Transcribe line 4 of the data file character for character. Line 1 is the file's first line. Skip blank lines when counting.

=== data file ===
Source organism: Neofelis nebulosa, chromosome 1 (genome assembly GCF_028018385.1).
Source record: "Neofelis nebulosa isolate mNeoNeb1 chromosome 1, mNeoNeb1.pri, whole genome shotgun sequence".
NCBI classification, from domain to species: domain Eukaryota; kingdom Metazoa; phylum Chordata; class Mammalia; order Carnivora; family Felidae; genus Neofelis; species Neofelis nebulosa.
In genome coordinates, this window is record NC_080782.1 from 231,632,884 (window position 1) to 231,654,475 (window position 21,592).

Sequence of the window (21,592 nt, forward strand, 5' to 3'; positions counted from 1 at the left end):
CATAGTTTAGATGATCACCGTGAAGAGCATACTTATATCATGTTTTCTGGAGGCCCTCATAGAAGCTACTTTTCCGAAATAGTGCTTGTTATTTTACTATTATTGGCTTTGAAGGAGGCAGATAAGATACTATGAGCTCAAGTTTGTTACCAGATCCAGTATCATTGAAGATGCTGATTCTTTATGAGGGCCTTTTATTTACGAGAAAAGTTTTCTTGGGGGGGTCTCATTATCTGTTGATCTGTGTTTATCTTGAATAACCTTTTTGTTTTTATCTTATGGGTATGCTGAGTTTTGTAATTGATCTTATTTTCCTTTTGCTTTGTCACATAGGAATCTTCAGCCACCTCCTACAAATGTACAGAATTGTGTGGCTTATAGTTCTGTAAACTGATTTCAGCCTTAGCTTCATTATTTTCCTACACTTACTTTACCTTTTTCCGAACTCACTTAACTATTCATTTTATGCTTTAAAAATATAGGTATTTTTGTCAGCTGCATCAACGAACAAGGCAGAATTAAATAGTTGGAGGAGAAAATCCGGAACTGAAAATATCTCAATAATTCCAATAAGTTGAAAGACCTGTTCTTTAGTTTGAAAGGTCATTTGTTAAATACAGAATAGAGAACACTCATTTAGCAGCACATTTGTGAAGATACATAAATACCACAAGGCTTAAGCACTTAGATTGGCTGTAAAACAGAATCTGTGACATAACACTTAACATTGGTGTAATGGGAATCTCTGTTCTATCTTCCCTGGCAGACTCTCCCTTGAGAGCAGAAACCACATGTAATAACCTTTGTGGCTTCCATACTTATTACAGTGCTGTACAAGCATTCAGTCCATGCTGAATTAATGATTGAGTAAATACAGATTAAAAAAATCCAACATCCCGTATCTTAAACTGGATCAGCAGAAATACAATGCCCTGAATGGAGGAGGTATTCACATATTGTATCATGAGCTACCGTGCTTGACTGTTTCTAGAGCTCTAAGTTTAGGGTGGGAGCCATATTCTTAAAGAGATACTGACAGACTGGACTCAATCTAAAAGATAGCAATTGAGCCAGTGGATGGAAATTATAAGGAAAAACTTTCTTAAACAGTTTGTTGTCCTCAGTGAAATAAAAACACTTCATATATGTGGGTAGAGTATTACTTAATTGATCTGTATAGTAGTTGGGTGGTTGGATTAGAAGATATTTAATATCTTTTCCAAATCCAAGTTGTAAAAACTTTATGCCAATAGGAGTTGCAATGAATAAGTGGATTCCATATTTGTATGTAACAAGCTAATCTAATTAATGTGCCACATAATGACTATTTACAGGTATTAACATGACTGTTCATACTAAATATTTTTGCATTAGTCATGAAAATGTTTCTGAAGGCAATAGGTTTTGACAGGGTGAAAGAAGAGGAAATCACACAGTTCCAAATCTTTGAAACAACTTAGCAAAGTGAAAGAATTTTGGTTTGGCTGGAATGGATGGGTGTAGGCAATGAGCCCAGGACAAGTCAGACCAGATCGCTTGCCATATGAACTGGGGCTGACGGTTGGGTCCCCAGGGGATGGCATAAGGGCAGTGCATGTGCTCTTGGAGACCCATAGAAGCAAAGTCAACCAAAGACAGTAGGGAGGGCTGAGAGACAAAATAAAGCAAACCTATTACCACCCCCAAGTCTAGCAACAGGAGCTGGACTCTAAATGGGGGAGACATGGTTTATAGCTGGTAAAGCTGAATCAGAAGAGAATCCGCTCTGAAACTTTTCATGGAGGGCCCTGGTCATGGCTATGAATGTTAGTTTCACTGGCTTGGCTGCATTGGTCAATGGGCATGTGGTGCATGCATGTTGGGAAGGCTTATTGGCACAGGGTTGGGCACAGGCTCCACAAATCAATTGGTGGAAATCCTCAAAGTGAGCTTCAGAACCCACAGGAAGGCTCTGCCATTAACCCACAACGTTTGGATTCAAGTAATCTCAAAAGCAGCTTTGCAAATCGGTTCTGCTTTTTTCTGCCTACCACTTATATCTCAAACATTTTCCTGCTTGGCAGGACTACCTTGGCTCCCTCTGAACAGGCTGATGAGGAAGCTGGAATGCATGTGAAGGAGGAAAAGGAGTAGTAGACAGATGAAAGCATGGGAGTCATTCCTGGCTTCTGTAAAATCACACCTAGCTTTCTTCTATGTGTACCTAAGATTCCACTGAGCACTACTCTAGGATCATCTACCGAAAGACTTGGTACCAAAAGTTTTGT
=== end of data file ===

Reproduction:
In genome coordinates, this window is record NC_080782.1 from 231,632,884 (window position 1) to 231,654,475 (window position 21,592).